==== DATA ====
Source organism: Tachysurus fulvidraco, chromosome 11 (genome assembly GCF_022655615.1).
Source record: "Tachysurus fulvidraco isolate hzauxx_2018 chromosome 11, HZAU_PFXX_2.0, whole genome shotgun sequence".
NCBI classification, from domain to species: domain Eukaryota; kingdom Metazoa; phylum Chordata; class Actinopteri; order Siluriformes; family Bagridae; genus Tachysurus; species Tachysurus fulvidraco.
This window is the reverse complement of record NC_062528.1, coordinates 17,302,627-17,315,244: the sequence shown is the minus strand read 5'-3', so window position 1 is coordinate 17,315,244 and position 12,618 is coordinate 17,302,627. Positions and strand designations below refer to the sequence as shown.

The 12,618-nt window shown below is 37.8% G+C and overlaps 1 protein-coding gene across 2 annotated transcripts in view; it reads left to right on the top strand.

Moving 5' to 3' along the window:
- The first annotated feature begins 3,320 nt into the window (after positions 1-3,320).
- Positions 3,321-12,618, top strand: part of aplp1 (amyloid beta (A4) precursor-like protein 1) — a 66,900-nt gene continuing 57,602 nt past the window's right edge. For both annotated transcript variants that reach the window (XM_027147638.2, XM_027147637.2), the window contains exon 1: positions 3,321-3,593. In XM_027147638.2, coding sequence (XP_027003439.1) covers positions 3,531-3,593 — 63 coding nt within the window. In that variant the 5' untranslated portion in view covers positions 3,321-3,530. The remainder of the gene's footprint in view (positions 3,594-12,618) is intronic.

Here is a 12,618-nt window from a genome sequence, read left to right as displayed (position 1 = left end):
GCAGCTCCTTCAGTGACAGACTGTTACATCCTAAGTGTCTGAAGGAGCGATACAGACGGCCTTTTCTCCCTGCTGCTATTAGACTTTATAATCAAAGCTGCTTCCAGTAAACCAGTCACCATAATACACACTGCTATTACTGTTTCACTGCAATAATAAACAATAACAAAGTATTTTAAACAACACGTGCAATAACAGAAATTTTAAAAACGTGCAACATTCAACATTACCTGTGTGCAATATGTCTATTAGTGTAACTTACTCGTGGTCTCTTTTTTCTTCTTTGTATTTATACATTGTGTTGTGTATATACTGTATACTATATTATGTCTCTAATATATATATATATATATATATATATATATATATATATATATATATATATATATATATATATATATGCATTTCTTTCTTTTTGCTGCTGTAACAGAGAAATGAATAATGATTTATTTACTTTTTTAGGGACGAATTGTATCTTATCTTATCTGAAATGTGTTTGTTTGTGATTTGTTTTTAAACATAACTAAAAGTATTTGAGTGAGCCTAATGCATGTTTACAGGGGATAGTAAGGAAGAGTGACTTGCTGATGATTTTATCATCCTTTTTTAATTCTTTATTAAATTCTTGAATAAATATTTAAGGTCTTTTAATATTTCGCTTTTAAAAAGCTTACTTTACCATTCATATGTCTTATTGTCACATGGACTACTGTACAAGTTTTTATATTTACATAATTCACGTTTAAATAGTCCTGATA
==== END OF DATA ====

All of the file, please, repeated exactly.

Source organism: Tachysurus fulvidraco, chromosome 11 (genome assembly GCF_022655615.1).
Source record: "Tachysurus fulvidraco isolate hzauxx_2018 chromosome 11, HZAU_PFXX_2.0, whole genome shotgun sequence".
NCBI classification, from domain to species: domain Eukaryota; kingdom Metazoa; phylum Chordata; class Actinopteri; order Siluriformes; family Bagridae; genus Tachysurus; species Tachysurus fulvidraco.
This window is the reverse complement of record NC_062528.1, coordinates 17,302,627-17,315,244: the sequence shown is the minus strand read 5'-3', so window position 1 is coordinate 17,315,244 and position 12,618 is coordinate 17,302,627. Positions and strand designations below refer to the sequence as shown.

The 12,618-nt window shown below is 37.8% G+C and overlaps 1 protein-coding gene across 2 annotated transcripts in view; it reads left to right on the top strand.

Moving 5' to 3' along the window:
- The first annotated feature begins 3,320 nt into the window (after positions 1-3,320).
- Positions 3,321-12,618, top strand: part of aplp1 (amyloid beta (A4) precursor-like protein 1) — a 66,900-nt gene continuing 57,602 nt past the window's right edge. For both annotated transcript variants that reach the window (XM_027147638.2, XM_027147637.2), the window contains exon 1: positions 3,321-3,593. In XM_027147638.2, coding sequence (XP_027003439.1) covers positions 3,531-3,593 — 63 coding nt within the window. In that variant the 5' untranslated portion in view covers positions 3,321-3,530. The remainder of the gene's footprint in view (positions 3,594-12,618) is intronic.

Here is a 12,618-nt window from a genome sequence, read left to right as displayed (position 1 = left end):
GCAGCTCCTTCAGTGACAGACTGTTACATCCTAAGTGTCTGAAGGAGCGATACAGACGGCCTTTTCTCCCTGCTGCTATTAGACTTTATAATCAAAGCTGCTTCCAGTAAACCAGTCACCATAATACACACTGCTATTACTGTTTCACTGCAATAATAAACAATAACAAAGTATTTTAAACAACACGTGCAATAACAGAAATTTTAAAAACGTGCAACATTCAACATTACCTGTGTGCAATATGTCTATTAGTGTAACTTACTCGTGGTCTCTTTTTTCTTCTTTGTATTTATACATTGTGTTGTGTATATACTGTATACTATATTATGTCTCTAATATATATATATATATATATATATATATATATATATATATATATATATATATATATATATATATATGCATTTCTTTCTTTTTGCTGCTGTAACAGAGAAATGAATAATGATTTATTTACTTTTTTAGGGACGAATTGTATCTTATCTTATCTGAAATGTGTTTGTTTGTGATTTGTTTTTAAACATAACTAAAAGTATTTGAGTGAGCCTAATGCATGTTTACAGGGGATAGTAAGGAAGAGTGACTTGCTGATGATTTTATCATCCTTTTTTAATTCTTTATTAAATTCTTGAATAAATATTTAAGGTCTTTTAATATTTCGCTTTTAAAAAGCTTACTTTACCATTCATATGTCTTATTGTCACATGGACTACTGTACAAGTTTTTATATTTACATAATTCACGTTTAAATAGTCCTGATA